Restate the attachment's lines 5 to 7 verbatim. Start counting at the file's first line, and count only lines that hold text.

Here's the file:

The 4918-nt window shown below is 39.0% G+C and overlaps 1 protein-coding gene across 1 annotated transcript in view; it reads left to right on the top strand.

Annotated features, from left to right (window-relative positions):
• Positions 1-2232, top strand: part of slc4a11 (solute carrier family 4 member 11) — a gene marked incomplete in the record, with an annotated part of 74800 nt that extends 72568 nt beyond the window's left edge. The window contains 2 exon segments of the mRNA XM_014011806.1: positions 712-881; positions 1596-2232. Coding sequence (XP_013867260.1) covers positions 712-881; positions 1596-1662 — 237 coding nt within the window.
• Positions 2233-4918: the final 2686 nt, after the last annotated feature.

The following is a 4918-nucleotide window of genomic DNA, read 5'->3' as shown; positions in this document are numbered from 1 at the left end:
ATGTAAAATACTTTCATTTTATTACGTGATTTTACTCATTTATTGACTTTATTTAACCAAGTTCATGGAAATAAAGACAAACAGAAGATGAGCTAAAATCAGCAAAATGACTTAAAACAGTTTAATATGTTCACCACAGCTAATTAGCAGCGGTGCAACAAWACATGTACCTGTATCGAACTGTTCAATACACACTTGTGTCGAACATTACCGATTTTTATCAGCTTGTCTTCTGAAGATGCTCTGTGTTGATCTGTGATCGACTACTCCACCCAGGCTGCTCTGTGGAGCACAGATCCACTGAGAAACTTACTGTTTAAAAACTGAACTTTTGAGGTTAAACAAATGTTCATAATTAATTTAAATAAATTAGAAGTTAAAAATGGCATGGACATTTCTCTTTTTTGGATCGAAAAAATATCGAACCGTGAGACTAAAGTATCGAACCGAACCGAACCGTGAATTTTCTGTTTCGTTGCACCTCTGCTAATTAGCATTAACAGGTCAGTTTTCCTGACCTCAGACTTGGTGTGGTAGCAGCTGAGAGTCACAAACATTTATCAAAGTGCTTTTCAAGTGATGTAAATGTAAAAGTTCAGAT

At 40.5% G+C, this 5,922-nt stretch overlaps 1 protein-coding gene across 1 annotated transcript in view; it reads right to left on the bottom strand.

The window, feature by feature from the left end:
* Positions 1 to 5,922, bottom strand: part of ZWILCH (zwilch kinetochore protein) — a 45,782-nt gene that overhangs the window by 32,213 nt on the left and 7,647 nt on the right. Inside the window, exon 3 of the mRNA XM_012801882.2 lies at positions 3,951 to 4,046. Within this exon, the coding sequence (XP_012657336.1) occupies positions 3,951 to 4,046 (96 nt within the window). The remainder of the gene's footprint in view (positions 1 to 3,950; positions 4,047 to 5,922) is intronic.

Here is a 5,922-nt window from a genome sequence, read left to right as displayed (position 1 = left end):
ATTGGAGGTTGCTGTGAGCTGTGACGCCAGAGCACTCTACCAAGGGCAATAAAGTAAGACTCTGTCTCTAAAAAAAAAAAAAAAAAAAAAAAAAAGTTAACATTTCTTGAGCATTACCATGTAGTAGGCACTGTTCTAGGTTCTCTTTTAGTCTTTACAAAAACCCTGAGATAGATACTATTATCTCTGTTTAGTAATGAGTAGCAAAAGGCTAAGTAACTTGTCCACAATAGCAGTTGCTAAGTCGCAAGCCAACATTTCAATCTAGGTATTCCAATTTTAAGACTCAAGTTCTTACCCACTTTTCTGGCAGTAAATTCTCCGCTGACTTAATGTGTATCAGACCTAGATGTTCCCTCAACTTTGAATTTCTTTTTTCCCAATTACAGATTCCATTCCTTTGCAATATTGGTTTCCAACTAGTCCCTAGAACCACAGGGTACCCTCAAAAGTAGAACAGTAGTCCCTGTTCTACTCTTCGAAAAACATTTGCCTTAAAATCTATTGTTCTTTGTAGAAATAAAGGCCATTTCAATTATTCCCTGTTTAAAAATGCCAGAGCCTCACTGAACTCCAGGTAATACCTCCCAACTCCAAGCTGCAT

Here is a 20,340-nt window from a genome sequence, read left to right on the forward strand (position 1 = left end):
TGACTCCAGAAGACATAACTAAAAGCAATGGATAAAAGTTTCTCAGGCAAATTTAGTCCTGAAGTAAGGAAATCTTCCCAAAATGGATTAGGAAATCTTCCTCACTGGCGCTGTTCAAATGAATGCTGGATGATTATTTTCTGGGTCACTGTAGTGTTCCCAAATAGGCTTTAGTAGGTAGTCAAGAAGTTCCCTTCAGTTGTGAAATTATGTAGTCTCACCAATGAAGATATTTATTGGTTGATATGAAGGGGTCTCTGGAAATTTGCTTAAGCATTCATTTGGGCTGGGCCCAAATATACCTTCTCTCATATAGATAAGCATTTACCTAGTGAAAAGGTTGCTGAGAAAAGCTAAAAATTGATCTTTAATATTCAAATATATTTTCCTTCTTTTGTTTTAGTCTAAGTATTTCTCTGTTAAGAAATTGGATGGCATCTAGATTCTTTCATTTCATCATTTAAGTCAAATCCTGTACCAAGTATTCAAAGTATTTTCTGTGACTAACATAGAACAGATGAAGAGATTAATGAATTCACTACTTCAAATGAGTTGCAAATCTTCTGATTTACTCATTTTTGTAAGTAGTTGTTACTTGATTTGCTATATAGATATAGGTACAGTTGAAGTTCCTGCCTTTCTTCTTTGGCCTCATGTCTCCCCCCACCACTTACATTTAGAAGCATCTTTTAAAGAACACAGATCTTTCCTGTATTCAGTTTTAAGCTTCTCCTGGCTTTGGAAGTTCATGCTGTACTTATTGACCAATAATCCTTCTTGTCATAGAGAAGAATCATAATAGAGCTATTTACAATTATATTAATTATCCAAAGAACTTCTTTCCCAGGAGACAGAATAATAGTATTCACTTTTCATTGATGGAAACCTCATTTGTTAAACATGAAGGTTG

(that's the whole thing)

The following is a 4918-nucleotide window of genomic DNA, read 5'->3' as shown; positions in this document are numbered from 1 at the left end:
ATGTAAAATACTTTCATTTTATTACGTGATTTTACTCATTTATTGACTTTATTTAACCAAGTTCATGGAAATAAAGACAAACAGAAGATGAGCTAAAATCAGCAAAATGACTTAAAACAGTTTAATATGTTCACCACAGCTAATTAGCAGCGGTGCAACAAWACATGTACCTGTATCGAACTGTTCAATACACACTTGTGTCGAACATTACCGATTTTTATCAGCTTGTCTTCTGAAGATGCTCTGTGTTGATCTGTGATCGACTACTCCACCCAGGCTGCTCTGTGGAGCACAGATCCACTGAGAAACTTACTGTTTAAAAACTGAACTTTTGAGGTTAAACAAATGTTCATAATTAATTTAAATAAATTAGAAGTTAAAAATGGCATGGACATTTCTCTTTTTTGGATCGAAAAAATATCGAACCGTGAGACTAAAGTATCGAACCGAACCGAACCGTGAATTTTCTGTTTCGTTGCACCTCTGCTAATTAGCATTAACAGGTCAGTTTTCCTGACCTCAGACTTGGTGTGGTAGCAGCTGAGAGTCACAAACATTTATCAAAGTGCTTTTCAAGTGATGTAAATGTAAAAGTTCAGAT

At 40.5% G+C, this 5,922-nt stretch overlaps 1 protein-coding gene across 1 annotated transcript in view; it reads right to left on the bottom strand.